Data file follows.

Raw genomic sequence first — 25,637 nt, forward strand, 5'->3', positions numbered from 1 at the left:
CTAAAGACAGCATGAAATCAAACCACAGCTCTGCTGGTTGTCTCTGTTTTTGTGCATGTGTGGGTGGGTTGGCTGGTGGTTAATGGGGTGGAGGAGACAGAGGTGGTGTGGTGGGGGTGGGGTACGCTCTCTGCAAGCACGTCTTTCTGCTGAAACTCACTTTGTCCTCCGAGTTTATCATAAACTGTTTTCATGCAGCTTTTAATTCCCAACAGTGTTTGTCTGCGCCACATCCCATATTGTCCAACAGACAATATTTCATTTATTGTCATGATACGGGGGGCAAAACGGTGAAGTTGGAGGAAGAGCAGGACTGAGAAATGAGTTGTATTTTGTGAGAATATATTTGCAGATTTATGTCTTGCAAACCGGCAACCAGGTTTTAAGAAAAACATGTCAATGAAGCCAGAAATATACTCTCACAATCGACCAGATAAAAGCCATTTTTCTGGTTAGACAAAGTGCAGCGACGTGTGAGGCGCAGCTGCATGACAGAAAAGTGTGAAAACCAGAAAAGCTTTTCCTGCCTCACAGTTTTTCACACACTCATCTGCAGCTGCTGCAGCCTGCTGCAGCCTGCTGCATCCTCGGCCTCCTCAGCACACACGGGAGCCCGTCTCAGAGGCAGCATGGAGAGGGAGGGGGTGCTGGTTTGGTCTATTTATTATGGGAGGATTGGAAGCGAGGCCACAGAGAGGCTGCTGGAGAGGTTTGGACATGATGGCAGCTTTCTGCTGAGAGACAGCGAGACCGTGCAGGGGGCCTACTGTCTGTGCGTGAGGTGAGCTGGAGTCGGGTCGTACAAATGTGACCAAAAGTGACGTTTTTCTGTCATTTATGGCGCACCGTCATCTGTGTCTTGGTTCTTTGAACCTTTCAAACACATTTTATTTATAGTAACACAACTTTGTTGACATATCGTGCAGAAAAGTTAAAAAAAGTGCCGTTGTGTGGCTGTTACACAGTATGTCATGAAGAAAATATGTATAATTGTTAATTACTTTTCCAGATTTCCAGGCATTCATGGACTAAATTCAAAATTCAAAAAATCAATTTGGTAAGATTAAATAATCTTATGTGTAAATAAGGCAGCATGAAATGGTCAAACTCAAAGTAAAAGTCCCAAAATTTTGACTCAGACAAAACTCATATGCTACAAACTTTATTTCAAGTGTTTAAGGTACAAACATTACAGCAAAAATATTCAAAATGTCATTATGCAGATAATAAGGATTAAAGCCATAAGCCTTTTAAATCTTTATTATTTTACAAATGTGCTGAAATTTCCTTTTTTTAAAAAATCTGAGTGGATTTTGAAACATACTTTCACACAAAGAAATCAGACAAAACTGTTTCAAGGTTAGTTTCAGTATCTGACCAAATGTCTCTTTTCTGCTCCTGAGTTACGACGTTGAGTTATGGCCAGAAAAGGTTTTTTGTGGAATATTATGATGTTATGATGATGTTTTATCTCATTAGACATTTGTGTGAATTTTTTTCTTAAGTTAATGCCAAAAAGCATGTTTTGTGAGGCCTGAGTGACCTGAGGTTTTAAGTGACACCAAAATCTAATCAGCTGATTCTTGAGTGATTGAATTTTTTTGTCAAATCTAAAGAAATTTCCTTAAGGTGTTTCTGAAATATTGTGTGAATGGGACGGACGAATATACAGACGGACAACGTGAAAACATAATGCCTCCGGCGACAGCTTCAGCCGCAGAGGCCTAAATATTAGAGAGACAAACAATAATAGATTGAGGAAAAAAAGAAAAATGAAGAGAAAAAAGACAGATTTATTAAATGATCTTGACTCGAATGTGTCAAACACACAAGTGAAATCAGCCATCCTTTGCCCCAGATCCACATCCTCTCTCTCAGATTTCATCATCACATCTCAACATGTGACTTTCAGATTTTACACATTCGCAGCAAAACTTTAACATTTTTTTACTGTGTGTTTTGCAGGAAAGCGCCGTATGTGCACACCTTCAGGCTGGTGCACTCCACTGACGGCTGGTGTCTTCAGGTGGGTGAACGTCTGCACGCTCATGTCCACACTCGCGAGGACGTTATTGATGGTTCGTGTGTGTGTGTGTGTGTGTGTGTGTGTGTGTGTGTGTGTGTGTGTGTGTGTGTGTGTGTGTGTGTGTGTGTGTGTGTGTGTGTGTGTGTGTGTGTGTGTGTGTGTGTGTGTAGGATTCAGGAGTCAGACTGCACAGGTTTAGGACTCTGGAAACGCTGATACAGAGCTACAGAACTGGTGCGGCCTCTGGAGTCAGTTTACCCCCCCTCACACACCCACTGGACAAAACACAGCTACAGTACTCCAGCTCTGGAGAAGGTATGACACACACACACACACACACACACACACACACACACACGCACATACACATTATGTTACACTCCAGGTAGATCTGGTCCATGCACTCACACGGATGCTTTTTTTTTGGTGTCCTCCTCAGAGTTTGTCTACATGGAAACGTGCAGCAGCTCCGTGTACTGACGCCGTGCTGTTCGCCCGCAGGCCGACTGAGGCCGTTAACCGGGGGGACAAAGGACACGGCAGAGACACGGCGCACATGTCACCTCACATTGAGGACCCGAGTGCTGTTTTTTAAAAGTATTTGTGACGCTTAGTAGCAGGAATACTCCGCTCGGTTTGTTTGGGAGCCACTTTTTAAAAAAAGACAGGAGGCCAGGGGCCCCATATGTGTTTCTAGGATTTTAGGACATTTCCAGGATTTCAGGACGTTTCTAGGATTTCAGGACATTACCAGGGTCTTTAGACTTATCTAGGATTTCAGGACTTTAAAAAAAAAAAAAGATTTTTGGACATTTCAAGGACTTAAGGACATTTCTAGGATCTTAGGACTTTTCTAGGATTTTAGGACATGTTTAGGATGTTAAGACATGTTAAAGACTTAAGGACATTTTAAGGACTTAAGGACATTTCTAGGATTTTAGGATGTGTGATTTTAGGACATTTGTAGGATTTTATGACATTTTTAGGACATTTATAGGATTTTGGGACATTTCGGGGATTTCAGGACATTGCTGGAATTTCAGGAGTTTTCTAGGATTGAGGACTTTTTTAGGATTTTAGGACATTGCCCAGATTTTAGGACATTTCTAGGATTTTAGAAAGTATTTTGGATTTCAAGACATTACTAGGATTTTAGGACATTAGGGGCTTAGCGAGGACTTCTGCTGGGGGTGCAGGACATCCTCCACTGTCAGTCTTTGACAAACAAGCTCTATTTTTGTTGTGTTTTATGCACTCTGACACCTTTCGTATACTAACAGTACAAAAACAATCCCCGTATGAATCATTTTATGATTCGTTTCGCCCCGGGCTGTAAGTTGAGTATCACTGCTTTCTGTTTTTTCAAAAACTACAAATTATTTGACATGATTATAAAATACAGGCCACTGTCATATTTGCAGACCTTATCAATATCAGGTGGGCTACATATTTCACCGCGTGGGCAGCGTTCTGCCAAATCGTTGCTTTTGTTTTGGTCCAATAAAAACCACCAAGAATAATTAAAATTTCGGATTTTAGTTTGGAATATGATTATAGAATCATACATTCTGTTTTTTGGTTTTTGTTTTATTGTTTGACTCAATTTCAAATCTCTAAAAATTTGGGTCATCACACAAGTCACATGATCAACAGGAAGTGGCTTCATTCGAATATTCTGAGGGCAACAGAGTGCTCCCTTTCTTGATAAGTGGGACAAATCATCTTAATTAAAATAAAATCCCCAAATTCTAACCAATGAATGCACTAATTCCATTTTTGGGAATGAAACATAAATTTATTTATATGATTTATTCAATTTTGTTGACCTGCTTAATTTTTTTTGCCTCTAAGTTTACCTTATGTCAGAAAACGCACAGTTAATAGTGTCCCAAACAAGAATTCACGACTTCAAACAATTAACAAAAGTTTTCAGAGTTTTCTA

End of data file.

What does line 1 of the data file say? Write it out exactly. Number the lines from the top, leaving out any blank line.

Raw genomic sequence first — 25,637 nt, forward strand, 5'->3', positions numbered from 1 at the left: